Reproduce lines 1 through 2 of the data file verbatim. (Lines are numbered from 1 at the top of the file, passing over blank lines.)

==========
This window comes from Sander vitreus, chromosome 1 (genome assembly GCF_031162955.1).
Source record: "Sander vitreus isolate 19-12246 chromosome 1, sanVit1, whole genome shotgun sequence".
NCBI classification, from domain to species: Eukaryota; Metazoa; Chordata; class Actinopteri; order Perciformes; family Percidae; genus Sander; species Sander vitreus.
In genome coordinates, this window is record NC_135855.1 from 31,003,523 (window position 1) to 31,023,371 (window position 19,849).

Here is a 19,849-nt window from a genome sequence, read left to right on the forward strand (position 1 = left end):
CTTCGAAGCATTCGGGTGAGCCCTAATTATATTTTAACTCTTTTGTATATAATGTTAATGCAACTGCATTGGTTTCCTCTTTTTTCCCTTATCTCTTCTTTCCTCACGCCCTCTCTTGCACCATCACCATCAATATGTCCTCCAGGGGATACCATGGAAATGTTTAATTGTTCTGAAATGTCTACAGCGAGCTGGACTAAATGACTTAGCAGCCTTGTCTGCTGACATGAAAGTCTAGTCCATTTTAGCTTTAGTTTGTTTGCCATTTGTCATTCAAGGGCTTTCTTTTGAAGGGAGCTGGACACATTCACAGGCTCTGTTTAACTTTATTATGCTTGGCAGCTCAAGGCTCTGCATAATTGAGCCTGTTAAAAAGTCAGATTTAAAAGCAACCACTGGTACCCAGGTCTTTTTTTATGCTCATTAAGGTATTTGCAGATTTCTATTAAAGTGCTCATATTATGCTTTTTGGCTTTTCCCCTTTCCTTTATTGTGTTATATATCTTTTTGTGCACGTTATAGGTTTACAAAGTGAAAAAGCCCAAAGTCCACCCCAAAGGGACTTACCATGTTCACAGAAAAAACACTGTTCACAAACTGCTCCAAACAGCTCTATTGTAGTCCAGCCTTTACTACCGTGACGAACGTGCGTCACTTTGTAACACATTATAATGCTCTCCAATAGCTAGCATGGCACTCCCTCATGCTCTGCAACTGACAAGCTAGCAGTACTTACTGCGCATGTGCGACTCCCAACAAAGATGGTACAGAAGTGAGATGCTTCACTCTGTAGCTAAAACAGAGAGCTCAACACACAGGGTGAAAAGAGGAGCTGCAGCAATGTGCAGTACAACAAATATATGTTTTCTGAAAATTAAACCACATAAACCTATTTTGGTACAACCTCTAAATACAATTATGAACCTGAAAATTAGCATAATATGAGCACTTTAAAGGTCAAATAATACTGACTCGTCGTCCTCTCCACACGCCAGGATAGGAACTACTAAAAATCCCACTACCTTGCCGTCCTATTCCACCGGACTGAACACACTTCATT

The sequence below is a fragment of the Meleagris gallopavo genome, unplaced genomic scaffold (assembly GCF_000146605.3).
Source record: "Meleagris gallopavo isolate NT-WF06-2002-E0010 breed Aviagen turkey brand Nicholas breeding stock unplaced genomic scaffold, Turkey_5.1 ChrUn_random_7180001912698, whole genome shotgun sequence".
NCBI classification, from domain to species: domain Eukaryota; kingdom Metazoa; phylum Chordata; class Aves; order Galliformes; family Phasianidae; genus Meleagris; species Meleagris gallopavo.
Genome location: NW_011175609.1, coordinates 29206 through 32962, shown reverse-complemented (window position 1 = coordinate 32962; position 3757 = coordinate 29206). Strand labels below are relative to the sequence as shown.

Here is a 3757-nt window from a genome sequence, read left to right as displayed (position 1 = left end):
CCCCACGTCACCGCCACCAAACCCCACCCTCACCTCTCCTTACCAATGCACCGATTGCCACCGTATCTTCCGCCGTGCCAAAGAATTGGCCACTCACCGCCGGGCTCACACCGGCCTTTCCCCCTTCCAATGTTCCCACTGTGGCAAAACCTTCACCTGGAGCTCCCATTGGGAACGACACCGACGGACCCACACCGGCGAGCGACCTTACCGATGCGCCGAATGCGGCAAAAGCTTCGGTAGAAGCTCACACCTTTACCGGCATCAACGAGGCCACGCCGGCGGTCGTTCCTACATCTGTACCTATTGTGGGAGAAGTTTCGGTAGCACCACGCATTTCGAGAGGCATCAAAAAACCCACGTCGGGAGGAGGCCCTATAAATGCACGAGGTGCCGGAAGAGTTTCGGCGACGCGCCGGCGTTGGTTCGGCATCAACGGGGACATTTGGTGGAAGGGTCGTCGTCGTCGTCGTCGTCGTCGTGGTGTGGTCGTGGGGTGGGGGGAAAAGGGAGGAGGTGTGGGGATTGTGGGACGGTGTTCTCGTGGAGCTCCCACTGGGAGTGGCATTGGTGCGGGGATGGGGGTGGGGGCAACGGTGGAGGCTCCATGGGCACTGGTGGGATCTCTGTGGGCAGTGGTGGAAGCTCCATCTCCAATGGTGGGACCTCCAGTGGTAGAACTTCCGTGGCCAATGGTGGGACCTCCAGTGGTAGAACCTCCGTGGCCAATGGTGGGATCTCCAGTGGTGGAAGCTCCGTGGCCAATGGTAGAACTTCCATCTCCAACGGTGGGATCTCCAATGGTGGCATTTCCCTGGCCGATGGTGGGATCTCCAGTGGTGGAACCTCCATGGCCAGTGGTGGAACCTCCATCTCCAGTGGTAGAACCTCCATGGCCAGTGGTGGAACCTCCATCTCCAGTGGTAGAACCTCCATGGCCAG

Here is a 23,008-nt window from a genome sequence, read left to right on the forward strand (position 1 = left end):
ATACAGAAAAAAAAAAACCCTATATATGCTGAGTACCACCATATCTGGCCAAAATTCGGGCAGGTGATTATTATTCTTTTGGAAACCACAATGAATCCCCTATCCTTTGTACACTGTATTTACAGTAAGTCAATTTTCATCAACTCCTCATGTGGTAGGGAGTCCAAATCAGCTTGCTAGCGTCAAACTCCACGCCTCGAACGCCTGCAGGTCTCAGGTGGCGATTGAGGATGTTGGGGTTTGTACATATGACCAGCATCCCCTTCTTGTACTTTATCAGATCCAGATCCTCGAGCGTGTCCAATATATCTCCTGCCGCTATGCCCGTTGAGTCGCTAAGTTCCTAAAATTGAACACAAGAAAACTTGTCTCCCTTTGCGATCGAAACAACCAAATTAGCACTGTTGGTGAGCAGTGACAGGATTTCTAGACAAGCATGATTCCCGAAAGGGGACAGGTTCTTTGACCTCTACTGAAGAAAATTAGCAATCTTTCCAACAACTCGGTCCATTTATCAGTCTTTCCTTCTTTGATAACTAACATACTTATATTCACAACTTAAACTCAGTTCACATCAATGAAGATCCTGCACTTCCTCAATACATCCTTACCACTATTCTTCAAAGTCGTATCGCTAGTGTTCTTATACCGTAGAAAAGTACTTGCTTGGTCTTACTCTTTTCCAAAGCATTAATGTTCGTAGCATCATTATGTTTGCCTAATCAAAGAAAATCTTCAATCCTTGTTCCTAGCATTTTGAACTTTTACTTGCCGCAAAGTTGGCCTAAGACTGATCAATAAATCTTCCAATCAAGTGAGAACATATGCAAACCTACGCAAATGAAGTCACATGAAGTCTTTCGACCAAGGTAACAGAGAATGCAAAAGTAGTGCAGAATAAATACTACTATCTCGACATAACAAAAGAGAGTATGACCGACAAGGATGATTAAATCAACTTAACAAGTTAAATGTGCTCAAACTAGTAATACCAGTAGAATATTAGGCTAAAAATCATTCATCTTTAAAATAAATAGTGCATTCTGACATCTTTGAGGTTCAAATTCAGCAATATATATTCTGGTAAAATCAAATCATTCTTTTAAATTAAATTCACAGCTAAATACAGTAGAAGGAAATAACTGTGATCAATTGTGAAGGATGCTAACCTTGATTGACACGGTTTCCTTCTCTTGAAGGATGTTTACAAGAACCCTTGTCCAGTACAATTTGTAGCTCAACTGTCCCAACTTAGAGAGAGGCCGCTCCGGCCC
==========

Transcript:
This window comes from Sander vitreus, chromosome 1 (genome assembly GCF_031162955.1).
Source record: "Sander vitreus isolate 19-12246 chromosome 1, sanVit1, whole genome shotgun sequence".